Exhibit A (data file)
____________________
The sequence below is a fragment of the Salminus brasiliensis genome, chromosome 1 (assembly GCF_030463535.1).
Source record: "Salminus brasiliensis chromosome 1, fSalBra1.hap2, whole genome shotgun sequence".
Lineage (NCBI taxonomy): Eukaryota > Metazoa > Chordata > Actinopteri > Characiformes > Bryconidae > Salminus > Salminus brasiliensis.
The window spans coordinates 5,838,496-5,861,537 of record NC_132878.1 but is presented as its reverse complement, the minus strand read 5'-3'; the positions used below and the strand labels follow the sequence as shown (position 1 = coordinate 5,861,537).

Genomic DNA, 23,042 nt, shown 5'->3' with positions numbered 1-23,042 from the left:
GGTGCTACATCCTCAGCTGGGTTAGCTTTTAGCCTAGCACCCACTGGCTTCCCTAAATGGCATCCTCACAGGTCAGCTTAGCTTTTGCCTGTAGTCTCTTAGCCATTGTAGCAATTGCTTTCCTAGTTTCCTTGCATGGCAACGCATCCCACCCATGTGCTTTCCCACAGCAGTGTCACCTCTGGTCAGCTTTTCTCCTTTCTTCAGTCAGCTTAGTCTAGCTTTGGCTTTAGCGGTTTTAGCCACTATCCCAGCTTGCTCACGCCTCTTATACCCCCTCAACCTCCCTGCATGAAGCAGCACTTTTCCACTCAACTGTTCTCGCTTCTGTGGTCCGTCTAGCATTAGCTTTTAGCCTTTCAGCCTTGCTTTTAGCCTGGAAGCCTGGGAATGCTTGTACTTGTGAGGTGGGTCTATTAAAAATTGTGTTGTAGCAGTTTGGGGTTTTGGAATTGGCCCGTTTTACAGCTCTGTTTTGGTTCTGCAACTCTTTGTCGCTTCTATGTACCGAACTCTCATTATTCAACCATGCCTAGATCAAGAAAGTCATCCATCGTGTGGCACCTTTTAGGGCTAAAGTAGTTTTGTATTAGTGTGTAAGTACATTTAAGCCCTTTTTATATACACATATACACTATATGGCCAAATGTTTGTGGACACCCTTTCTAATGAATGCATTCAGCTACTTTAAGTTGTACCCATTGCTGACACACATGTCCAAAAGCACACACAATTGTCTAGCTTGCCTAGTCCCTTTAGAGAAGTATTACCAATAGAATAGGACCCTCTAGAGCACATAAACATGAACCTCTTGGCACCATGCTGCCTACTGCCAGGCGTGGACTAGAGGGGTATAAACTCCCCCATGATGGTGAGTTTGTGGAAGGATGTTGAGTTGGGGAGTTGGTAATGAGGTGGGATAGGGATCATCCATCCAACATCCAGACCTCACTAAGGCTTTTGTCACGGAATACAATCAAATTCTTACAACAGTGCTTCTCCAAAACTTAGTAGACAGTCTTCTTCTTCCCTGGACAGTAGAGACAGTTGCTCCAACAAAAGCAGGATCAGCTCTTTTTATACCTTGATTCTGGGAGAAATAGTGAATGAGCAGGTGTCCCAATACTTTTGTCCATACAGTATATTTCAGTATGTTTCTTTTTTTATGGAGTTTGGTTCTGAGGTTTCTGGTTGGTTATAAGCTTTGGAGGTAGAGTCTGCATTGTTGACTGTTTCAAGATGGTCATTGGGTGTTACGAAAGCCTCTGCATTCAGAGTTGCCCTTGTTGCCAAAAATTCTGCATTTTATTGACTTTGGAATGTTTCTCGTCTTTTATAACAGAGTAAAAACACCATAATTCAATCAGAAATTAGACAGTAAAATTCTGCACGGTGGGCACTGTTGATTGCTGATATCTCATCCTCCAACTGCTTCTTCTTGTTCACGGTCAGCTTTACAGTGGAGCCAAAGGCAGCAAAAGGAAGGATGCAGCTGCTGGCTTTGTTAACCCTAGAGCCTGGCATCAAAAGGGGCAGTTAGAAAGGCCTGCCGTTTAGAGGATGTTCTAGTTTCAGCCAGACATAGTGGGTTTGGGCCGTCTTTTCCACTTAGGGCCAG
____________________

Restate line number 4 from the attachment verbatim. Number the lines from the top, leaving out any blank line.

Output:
The window spans coordinates 5,838,496-5,861,537 of record NC_132878.1 but is presented as its reverse complement, the minus strand read 5'-3'; the positions used below and the strand labels follow the sequence as shown (position 1 = coordinate 5,861,537).